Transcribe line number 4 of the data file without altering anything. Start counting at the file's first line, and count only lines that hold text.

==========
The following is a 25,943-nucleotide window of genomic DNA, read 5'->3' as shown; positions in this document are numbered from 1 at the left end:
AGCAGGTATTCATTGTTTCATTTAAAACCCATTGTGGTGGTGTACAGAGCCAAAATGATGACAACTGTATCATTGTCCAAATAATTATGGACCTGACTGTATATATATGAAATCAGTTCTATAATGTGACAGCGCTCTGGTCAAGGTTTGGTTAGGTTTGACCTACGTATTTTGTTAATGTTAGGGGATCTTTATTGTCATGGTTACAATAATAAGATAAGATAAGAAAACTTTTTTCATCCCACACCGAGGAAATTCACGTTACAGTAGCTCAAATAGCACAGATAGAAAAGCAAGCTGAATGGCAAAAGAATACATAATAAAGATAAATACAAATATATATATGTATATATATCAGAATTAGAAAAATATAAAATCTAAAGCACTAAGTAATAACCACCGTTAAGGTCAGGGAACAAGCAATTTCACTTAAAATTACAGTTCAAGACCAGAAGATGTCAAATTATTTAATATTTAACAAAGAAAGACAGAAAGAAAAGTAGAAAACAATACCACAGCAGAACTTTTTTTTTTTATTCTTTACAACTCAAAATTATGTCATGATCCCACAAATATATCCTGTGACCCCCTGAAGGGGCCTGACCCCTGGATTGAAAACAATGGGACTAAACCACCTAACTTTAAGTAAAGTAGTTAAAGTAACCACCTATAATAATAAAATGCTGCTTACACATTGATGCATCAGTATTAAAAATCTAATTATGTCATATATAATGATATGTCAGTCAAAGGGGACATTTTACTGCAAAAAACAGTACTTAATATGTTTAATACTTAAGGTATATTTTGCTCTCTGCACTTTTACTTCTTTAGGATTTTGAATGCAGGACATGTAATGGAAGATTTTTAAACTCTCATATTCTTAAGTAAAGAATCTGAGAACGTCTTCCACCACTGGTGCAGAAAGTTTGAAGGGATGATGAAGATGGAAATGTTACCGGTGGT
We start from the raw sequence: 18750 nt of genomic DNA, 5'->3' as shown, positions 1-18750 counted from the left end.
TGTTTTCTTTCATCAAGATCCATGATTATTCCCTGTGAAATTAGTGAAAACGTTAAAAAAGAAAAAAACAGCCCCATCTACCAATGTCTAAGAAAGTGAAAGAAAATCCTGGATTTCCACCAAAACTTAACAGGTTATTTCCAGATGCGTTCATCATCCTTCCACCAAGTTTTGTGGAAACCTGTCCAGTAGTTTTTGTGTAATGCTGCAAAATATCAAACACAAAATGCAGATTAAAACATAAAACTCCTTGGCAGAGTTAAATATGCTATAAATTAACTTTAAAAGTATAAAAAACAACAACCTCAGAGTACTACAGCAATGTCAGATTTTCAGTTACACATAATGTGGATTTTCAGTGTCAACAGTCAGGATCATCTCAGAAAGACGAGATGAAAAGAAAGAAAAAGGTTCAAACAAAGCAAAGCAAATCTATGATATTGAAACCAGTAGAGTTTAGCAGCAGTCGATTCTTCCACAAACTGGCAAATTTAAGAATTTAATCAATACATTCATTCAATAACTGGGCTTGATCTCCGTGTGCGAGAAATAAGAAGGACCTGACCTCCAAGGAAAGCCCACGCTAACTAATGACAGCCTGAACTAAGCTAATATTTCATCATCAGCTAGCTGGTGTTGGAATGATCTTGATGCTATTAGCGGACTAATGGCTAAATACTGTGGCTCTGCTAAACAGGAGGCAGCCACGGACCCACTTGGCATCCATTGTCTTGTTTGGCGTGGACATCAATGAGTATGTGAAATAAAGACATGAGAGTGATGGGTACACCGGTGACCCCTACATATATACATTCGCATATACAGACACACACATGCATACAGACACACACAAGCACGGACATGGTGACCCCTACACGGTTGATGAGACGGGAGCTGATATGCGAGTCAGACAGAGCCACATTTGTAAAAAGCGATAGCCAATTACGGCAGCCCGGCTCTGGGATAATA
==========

TGTTTTCTTTCATCAAGATCCATGATTATTCCCTGTGAAATTAGTGAAAACGTTAAAAAAGAAAAAAACAGCCCCATCTACCAATGTCTAAGAAAGTGAAAGAAAATCCTGGATTTCCACCAAAACTTAACAGGTTATTTCCAGATGCGTTCATCATCCTTCCACCAAGTTTTGTGGAAACCTGTCCAGTAGTTTTTGTGTAATGCTGCAAAATATCAAACACAAAATGCAGATTAAAACATAAAACTCCTTGGCAGAGTTAAATATGCTATAAATTAACTTTAAAAGTATAAAAAACAACAACCTCAGAGTACTACAGCAATGTCAGATTTTCAGTTACACATAATGTGGATTTTCAGTGTCAACAGTCAGGATCATCTCAGAAAGACGAGATGAAAAGAAAGAAAAAGGTTCAAACAAAGCAAAGCAAATCTATGATATTGAAACCAGTAGAGTTTAGCAGCAGTCGATTCTTCCACAAACTGGCAAATTTAAGAATTTAATCAATACATTCATTCAATAACTGGGCTTGATCTCCGTGTGCGAGAAATAAGAAGGACCTGACCTCCAAGGAAAGCCCACGCTAACTAATGACAGCCTGAACTAAGCTAATATTTCATCATCAGCTAGCTGGTGTTGGAATGATCTTGATGCTATTAGCGGACTAATGGCTAAATACTGTGGCTCTGCTAAACAGGAGGCAGCCACGGACCCACTTGGCATCCATTGTCTTGTTTGGCGTGGACATCAATGAGTATGTGAAATAAAGACATGAGAGTGATGGGTACACCGGTGACCCCTACATATATACATTCGCATATACAGACACACACATGCATACAGACACACACAAGCACGGACATGGTGACCCCTACACGGTTGATGAGACGGGAGCTGATATGCGAGTCAGACAGAGCCACATTTGTAAAAAGCGATAGCCAATTACGGCAGCCCGGCTCTGGGATAATA